It seems that a barrier for developers that do not add increasing value to business is a misread of the meaning of the word “code”. Code brings with it a heritage steeped in military computer usage and encryption, so the craft of coding can attract developers who may make evasion and obfuscation their priority. When really we should be using the tools that allow us to talk to computer systems to, as clearly as possible, communicate the intent of the business to the systems needed to carry out the goals of the business.
I’m not entirely eloquent when describing this misalignment in some developers’ motivations, but I still think that it is valid.
Here are a few takeaways which translate from the world of space exploration on the cheap, to web development.
1. “Ours is a contrasting, inexpensive and innovative approach to the very complex mission…Yet it is a technically well-conceived and designed mission.” : Doing things quickly and cheaply does not have to sacrifice forethought and careful planning.
2. “If necessity is the mother of invention, constraint is the mother of frugal innovation.” : To what extent is it possible to look at the limitations imposed by the project timeline as a catalyst for creative problem solving?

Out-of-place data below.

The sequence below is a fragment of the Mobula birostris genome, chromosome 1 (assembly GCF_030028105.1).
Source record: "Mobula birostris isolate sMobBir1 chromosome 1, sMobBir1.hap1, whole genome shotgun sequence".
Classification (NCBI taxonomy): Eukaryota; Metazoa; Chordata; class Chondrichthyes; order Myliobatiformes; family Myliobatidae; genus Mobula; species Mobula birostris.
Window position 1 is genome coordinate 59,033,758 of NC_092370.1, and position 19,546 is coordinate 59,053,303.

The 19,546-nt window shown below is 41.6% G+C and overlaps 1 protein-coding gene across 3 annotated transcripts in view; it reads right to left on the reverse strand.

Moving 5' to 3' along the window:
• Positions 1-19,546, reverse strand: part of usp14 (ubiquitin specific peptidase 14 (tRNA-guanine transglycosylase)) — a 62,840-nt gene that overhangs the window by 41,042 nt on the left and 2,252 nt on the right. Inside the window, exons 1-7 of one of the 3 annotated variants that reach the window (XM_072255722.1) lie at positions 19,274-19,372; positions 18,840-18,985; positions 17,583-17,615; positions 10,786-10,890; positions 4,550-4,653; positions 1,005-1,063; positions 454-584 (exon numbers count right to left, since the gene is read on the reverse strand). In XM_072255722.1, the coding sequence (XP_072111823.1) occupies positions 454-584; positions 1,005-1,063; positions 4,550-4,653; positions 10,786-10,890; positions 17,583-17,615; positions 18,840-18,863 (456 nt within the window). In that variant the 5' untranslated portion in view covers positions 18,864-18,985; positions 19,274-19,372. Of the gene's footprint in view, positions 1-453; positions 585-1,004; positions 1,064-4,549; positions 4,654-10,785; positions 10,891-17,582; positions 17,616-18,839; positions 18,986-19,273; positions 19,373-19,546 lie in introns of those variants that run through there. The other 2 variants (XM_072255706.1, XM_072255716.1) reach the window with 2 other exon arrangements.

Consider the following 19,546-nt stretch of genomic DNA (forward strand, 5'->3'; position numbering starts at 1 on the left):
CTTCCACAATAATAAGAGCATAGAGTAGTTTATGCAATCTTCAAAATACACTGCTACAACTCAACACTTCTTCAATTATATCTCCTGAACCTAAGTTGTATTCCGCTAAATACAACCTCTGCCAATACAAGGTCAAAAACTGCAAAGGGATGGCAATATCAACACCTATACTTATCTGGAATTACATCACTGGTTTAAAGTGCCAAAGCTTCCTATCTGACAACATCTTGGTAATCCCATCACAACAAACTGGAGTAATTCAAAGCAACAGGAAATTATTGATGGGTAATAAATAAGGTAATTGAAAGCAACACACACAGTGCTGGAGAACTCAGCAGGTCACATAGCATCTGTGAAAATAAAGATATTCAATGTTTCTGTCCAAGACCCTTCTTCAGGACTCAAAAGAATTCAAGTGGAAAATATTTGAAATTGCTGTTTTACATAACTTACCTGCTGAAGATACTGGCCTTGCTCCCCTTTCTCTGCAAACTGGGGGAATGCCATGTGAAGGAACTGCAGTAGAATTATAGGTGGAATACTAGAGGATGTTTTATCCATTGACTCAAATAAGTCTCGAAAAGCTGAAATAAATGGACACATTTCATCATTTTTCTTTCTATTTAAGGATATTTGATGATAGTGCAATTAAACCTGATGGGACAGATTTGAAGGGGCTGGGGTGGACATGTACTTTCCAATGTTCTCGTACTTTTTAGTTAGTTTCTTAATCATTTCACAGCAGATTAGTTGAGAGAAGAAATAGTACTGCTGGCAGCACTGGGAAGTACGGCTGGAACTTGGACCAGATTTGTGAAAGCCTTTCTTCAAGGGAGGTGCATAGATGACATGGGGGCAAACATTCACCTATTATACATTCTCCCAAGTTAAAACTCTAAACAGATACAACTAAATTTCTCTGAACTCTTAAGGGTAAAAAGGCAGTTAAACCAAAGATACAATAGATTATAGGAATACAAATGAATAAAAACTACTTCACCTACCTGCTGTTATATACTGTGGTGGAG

3. “India’s ‘late beginner’ advantage was that it could learn from earlier mission failures.” : When others have tried and failed, we can look to those experiences as lessons. Where others have succeeded, we can also leverage those existing Open Source code bases.
4. “The building blocks are kept the same so we don’t have to tailor-make for each mission…Also, we have a ready backup if a system fails.” : Similar to number 3 above, how do plugins, modules, etc. that already exist, benefit developers as re-usable components? This probably seems obvious.
About a week ago, this commit was made to the WHATWG DOM Platform spec.
For some developers, the sounding of HTML5′s death knell may come not a moment too soon. HTML5, with the native browser functionality and semantics that it brought, was also accompanied by pretty silly levels of misinterpretation, “buzz-wordiness” and jingoism on the part of misinformed executives and dev shops looking to cash in on “HTML5 fever”.
The DOM is what we work with, and whether we’re using a section tag or *gasp* a div, the point is that it is the basic framework that drives the web apps that we have come to take for granted, and for the foreseeable future, will be the skeleton that give structure to most web experiences. So call it like it is: it is the API, it is the platform, it is the work horse of our apps.
I thought it might be cool to share my experiences with my System76 laptop over the past year.